February 8, 2018

NOVICE project report on building typologies for dual energy services

Combining energy efficiency with demand response – which buildings are most suitable?

The NOVICE project aims to bring a new business model to ESCOs and Aggregators that combines revenues from energy efficiency measures and demand response services to improve the return on investment from Energy Performance Contracts. In this article we present the results of research carried out by the NOVICE team to determine which types of buildings in which geographical areas of Europe are most suited to this innovative approach.

To answer the questions of where we might find existing buildings that are suited to adopting the dual energy services model (i.e. energy efficiency with demand response), and what are the ideal building characteristics, the project team first identified a number of key attributes that an ideal building would have. In particular, to ensure a good return on investment, the ideal building would most likely have

  • High energy consumption per unit floor area.
  • At least 20 years old with equipment coming to the end of its useful working life and therefore due for upgrade.
  • Located in a country with a well-established ESCO market.
  • Located in a country where demand response services are available. For example, whilst in the UK the market for demand response aggregators is growing, in Spain and Italy, it is not currently possible to offer demand response services within current regulations.

Using this initial deduction on the profile of the ideal building, the team developed a detailed methodology with the aim to further elaborate upon and suggest a number of candidate non-residential buildings, dependent both on geographical, typological and market characteristics.

The first step of the methodology entailed a review of available building typologies. The differentiation of buildings based on their intended use was considered of major importance to the process, since it can highly affect the parameters of interest. Two main standardization documents were found, the European Union (EU) Directive 2010/31/EU and the California Code of Regulations, Title 24, Part 9. Due to the context of the project, and the more intuitive classification provided by the EU Directive, this classification was adopted, with the following building types: Offices, educational buildings, healthcare facilities, hotels and restaurants, sport facilities, wholesale and retail buildings and other types (e.g. public, industrial).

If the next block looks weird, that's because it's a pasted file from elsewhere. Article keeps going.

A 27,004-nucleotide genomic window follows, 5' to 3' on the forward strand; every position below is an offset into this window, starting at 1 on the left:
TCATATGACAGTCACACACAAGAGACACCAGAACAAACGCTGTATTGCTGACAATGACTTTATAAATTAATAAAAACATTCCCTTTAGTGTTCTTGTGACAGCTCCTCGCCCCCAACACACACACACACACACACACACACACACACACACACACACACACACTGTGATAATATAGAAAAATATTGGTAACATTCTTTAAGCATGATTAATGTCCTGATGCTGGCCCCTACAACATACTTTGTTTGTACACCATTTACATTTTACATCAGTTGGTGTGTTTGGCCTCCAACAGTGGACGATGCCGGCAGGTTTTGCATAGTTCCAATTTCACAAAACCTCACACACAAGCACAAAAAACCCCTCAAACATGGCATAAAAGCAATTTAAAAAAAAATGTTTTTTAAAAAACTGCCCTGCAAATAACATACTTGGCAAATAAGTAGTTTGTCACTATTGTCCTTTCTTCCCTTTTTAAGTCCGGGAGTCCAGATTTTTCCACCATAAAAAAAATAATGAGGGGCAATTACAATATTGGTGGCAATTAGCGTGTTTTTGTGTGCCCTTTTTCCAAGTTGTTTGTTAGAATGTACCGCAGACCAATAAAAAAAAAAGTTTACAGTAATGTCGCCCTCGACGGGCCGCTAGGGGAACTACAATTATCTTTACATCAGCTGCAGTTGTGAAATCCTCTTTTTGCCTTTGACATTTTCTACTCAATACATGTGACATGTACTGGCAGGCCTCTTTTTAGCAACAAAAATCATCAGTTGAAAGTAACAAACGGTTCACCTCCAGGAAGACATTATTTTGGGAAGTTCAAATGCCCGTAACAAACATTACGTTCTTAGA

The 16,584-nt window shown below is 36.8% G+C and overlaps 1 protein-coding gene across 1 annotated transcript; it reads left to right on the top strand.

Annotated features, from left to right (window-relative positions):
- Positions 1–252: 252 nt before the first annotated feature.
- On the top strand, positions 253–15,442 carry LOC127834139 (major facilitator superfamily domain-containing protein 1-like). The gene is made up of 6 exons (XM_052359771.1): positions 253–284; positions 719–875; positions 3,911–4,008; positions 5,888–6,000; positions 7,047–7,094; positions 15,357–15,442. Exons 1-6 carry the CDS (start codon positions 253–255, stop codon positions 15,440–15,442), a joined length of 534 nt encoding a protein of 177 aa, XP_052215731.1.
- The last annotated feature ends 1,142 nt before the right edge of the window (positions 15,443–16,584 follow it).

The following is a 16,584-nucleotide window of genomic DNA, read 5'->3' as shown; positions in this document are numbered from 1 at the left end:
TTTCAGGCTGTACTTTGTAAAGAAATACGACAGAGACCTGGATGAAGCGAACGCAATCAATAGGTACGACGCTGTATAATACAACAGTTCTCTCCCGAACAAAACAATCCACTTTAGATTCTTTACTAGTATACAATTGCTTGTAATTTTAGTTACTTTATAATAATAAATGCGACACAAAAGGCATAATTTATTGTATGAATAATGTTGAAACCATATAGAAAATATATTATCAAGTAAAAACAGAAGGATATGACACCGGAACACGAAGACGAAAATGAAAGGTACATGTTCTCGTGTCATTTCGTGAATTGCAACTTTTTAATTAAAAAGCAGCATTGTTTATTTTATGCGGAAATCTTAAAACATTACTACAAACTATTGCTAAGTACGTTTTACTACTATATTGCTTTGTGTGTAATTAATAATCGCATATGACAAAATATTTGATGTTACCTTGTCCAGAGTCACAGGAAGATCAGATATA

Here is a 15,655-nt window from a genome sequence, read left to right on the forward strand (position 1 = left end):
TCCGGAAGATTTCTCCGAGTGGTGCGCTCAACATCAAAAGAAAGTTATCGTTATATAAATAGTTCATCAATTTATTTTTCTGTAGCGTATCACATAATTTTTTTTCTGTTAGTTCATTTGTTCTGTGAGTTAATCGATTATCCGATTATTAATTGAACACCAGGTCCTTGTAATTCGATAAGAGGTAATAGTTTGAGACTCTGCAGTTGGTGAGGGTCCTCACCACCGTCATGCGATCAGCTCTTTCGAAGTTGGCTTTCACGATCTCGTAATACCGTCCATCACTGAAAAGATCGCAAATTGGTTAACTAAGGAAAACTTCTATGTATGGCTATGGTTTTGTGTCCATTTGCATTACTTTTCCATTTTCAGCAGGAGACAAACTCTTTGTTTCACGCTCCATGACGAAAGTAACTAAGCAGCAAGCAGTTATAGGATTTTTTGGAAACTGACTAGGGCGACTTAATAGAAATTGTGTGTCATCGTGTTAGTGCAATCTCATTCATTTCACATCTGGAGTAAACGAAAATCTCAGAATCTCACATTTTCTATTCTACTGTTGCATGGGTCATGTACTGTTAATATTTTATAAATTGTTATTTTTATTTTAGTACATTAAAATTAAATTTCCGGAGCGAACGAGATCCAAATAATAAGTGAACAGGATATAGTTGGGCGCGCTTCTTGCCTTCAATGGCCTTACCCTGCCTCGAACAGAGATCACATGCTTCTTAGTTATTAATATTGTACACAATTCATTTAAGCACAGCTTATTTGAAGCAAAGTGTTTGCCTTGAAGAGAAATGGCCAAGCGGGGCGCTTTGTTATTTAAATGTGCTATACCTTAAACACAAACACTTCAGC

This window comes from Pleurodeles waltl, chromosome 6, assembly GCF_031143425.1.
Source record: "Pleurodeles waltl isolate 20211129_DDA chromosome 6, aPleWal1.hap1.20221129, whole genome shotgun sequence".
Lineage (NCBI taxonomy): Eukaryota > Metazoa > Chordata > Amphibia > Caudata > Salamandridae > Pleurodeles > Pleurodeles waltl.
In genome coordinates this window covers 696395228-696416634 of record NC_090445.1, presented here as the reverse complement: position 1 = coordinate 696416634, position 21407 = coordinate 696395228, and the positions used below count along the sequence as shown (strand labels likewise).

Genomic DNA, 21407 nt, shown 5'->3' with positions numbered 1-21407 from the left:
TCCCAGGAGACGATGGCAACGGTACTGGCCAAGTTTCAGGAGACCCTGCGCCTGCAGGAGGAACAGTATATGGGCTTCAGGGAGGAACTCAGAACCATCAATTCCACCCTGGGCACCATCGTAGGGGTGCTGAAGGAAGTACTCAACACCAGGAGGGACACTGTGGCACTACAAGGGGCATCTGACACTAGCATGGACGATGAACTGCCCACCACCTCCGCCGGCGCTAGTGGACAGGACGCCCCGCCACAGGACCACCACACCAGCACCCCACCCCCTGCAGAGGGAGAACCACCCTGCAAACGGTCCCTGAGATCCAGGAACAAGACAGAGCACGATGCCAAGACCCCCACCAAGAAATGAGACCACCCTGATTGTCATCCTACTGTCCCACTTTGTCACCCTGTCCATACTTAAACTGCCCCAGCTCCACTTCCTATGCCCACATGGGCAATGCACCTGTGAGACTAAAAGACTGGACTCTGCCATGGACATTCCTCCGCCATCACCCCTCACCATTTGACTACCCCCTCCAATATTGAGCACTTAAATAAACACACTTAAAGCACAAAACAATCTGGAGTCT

Having established this general typological characterization, the next step pertained a more concrete, quantitative analysis of building characteristics. Using statistical data from a number of available reports, databases and relevant project outputs, we explored the following points:

What is the distribution of the various building types within the EU?

A common pattern was observed in NW, SE and SW Europe. Hotels, restaurants, retail and wholesale buildings commonly occupy more than 50% of the non-residential floor area, with offices and educational facilities taking up about 40-45% on equal shares. UK, in particular, exhibits the largest percentage of retail and wholesale buildings (approximately 45%) of all EU countries.  Central and NE regions have, in general, a more balanced area distribution, with offices and educational buildings accounting for around or even more that 50%.

How many and how big are the buildings?

Average sizes across the EU were found to be approximately: Offices – 695 m2, Education – 1434 m2, Healthcare – 765 m2, Hotels and restaurants – 881 m2, Wholesale and retail – 338 m2. The key observation was the high deviation in average sizes among EU countries. This strengthened the assumption that a tailored approach, in terms of location is needed.

  • What is the representative construction age of the various building types?
  • The percentage of buildings build after 2000 ranges between 5% and 20%, with highest percentages belonging to retail, industrial and other buildings, including sport facilities. On the other extreme, pre-1980s buildings comprise around 75% of educational buildings. Public buildings and offices have a more balanced distribution which could translate to a higher renovation potential.
  • How much do the different buildings consume in terms of energy, and for what purpose?